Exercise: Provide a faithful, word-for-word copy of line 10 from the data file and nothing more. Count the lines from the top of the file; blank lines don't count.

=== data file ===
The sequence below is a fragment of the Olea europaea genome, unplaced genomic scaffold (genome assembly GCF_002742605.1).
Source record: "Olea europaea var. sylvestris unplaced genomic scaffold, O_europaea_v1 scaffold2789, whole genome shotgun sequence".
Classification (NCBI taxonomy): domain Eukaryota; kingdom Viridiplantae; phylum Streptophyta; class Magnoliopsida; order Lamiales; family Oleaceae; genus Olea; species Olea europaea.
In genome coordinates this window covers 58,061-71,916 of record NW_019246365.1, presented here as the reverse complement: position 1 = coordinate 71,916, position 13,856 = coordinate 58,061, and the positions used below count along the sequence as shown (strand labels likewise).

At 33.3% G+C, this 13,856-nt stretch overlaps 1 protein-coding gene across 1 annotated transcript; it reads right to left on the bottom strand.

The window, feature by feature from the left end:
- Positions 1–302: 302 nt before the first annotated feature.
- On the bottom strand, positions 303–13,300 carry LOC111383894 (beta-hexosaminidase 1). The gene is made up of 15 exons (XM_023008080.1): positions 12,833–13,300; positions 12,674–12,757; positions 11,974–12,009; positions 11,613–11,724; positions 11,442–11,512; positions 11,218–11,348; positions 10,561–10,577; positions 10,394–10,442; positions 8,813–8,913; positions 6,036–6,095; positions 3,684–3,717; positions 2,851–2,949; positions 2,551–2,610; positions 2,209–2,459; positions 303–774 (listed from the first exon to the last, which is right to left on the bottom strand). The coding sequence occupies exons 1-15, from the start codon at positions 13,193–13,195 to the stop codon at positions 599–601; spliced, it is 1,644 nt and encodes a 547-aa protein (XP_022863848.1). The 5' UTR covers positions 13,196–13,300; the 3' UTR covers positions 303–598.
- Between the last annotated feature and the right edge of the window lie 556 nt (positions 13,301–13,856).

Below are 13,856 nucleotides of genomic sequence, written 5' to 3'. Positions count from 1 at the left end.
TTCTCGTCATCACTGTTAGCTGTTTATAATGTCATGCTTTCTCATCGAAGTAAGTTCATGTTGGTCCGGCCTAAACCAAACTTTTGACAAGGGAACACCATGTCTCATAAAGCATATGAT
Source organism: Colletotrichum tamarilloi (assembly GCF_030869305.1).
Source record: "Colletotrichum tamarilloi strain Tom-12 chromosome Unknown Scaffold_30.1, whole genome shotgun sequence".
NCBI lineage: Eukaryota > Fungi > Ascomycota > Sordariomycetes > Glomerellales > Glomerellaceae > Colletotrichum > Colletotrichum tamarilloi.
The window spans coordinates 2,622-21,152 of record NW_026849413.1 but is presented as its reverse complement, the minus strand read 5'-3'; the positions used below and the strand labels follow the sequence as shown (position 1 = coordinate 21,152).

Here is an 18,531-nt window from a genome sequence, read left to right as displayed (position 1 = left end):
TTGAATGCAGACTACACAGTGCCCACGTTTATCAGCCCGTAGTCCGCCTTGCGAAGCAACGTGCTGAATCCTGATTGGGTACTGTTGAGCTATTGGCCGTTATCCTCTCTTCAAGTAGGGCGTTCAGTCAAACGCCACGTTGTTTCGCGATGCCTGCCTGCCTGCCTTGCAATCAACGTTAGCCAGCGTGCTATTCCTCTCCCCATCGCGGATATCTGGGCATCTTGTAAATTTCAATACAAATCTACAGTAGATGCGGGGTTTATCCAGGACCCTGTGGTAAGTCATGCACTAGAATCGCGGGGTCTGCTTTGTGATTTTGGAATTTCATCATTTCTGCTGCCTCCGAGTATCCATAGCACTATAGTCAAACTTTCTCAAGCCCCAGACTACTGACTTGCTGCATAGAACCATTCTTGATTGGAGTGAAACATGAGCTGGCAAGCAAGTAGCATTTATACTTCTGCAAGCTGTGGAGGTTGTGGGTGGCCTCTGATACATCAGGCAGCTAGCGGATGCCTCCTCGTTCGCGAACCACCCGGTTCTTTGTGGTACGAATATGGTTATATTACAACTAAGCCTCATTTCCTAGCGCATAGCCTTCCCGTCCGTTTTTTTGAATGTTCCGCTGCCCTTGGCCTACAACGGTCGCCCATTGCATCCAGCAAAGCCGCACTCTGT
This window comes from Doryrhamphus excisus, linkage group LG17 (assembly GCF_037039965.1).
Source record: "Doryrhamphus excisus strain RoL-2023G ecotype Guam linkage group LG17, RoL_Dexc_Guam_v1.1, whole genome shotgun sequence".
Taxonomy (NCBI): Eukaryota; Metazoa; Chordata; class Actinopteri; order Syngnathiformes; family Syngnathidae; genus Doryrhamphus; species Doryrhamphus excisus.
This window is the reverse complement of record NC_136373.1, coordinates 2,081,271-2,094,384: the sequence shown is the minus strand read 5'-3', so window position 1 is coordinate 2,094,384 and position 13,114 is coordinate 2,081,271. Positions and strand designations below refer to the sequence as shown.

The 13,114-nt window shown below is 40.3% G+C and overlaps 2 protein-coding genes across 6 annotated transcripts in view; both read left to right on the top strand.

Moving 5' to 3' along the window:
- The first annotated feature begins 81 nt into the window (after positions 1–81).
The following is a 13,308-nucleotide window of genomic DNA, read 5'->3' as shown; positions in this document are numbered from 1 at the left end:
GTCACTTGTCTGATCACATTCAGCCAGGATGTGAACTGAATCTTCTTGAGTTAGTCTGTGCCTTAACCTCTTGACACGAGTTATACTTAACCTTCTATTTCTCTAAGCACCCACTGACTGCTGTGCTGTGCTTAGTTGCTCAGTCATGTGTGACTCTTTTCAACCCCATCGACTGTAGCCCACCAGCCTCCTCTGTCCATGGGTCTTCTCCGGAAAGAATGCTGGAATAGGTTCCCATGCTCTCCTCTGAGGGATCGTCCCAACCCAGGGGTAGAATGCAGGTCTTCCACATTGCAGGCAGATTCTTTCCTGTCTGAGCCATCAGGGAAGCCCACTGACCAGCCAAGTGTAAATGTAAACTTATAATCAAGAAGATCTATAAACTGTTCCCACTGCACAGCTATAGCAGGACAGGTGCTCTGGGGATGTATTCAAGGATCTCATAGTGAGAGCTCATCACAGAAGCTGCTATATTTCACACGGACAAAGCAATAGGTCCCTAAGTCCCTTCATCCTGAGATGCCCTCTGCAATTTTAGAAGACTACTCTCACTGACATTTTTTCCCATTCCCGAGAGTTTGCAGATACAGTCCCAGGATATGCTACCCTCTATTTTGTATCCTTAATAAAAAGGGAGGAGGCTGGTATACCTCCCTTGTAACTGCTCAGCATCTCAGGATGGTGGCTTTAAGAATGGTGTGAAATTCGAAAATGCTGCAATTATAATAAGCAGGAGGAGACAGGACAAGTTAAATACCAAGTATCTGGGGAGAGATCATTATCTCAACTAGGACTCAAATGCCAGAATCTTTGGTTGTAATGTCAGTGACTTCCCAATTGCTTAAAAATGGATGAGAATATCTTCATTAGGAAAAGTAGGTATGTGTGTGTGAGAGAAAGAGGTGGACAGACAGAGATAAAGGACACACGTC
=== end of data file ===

Below are 13,856 nucleotides of genomic sequence, written 5' to 3'. Positions count from 1 at the left end.